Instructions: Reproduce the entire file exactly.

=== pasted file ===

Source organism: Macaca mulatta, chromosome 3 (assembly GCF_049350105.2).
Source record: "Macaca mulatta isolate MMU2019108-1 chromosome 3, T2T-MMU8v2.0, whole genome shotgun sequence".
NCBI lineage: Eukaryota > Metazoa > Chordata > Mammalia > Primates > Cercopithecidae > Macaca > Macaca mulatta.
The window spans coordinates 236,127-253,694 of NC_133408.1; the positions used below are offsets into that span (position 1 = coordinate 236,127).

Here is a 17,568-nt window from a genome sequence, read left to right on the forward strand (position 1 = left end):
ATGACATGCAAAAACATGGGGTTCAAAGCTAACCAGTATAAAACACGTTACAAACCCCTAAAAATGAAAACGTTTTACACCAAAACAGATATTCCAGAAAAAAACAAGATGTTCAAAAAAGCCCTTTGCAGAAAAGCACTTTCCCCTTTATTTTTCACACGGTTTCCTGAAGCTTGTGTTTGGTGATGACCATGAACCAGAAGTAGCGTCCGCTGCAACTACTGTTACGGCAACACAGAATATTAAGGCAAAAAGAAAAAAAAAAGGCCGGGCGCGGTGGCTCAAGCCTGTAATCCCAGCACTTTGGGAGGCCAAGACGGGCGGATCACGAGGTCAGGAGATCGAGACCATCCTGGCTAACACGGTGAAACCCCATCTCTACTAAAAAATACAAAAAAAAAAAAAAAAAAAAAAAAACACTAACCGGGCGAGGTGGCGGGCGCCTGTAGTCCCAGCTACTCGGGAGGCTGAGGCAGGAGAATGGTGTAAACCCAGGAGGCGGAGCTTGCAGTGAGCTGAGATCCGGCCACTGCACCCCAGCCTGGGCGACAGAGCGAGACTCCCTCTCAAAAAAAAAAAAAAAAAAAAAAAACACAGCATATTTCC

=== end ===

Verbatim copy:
Source organism: Macaca mulatta, chromosome 3 (assembly GCF_049350105.2).
Source record: "Macaca mulatta isolate MMU2019108-1 chromosome 3, T2T-MMU8v2.0, whole genome shotgun sequence".
NCBI lineage: Eukaryota > Metazoa > Chordata > Mammalia > Primates > Cercopithecidae > Macaca > Macaca mulatta.
The window spans coordinates 236,127-253,694 of NC_133408.1; the positions used below are offsets into that span (position 1 = coordinate 236,127).

Here is a 17,568-nt window from a genome sequence, read left to right on the forward strand (position 1 = left end):
ATGACATGCAAAAACATGGGGTTCAAAGCTAACCAGTATAAAACACGTTACAAACCCCTAAAAATGAAAACGTTTTACACCAAAACAGATATTCCAGAAAAAAACAAGATGTTCAAAAAAGCCCTTTGCAGAAAAGCACTTTCCCCTTTATTTTTCACACGGTTTCCTGAAGCTTGTGTTTGGTGATGACCATGAACCAGAAGTAGCGTCCGCTGCAACTACTGTTACGGCAACACAGAATATTAAGGCAAAAAGAAAAAAAAAAGGCCGGGCGCGGTGGCTCAAGCCTGTAATCCCAGCACTTTGGGAGGCCAAGACGGGCGGATCACGAGGTCAGGAGATCGAGACCATCCTGGCTAACACGGTGAAACCCCATCTCTACTAAAAAATACAAAAAAAAAAAAAAAAAAAAAAAAACACTAACCGGGCGAGGTGGCGGGCGCCTGTAGTCCCAGCTACTCGGGAGGCTGAGGCAGGAGAATGGTGTAAACCCAGGAGGCGGAGCTTGCAGTGAGCTGAGATCCGGCCACTGCACCCCAGCCTGGGCGACAGAGCGAGACTCCCTCTCAAAAAAAAAAAAAAAAAAAAAAAACACAGCATATTTCC